Determined to sniff out illegal cargo -Seychelles joins Eastern and Southern African states in operation
Police officer and dog, during the operation at the Seychelles International airport arrival terminal (Seychelles police)
(Seychelles News Agency) - Being islands in the Indian Ocean, the Seychelles’ borders are porous as traffickers seek to bring in illegal goods on boats and planes, under the noses of customs officers.
Stricter measures to control the sea and air borders are being put in place, as Seychelles has joined other African countries in the effort in combating transnational crimes in the region, which was showcased last Thursday and Friday as the Indian Ocean archipelago’s law enforcement authorities took part in an operation that was simultaneously taking place in Eastern and Southern African countries.
Codenamed USALAMA 1, the operation saw the participation of some 100 officers of the different unit of the Seychelles Police including the Dog unit, the Criminal Investigation Unit along with other partners namely Customs, the National Drug Enforcement Agency, Immigration and Port Authority amongst others.
During the two days they were involved in screening flights and passengers from abroad, monitoring of coastal fishing activities, cargo search as well as search operations on ships and also patrol on both land and sea.
In a press statement issued yesterday the Seychelles Police said: “Even though not many offences were detected, the operation had been described as a success in the sense that it went quite smoothly, it expressed understanding and good collaboration among the different law enforcement agencies and it was an excellent deterrent initiative.”
In a phone interview with SNA the officer in charge of the Seychelles Criminal Investigation Unit, Superintendent Christel Marie said they received the full cooperation of everyone especially passengers on incoming flights as well as the captains of different vessels that were searched.
“We did not come across many offences, we’ve had a case of coming across substance which we suspect might be drugs but this is still being analyzed, we have confiscated fruits or other items for which people do not have the necessary permit and this was dealt with by Customs,” said Marie.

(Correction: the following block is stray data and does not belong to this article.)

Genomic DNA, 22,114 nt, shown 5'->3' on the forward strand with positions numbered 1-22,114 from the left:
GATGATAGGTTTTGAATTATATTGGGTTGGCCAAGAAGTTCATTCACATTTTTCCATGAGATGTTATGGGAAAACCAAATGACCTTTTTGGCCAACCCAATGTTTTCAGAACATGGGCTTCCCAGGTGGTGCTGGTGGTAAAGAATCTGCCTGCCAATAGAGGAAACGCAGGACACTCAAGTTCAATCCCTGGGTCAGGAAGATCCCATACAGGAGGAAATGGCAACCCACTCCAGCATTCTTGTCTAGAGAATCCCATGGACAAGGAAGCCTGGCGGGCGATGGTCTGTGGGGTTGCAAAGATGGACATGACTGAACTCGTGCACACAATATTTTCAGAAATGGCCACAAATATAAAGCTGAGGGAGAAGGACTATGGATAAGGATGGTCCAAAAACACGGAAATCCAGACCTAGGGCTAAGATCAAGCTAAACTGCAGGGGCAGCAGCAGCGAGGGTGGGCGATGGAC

“But generally all the stakeholders were satisfied and have proposed that such an exercise is carried out at random more than once a year.”
USALAMA 1 is supported by Interpol and it is coordinated by the two bodies grouping the Police Chiefs of the Eastern and Southern region that is the Eastern Africa Police Chiefs Cooperation Organization (EAPCCO) and Southern Africa Region Police Chiefs Cooperation Organization (SARPCCO).
Seychelles Police Commissioner Ernest Quatre is the current Chairman of EAPCCO.
The member states of EAPCCO include Burundi, Djibouti, Eritrea, Ethiopia, Kenya, Rwanda, Seychelles, South Sudan, Sudan, Tanzania and Uganda while SARPCCO comprises of Angola, Botswana, Lesotho, Malawi, Mozambique, Namibia, Swaziland, South Africa, Tanzania, Zambia and Zimbabwe.
By grouping together to carry out such an operation the Eastern and Southern African countries are aiming to deter transnational crimes across their respective borders targeting offences such as trafficking in persons and people smuggling, drug trafficking, trafficking of stolen motor vehicles, wild life related crimes, theft of copper cable, smuggling of precious minerals and trafficking of small arms and light weapons.
The results of each of the different operations carried out as part of the USALAMA 1 will be presented when all the member states of the regional police bodies convene for a meeting in Seychelles in July.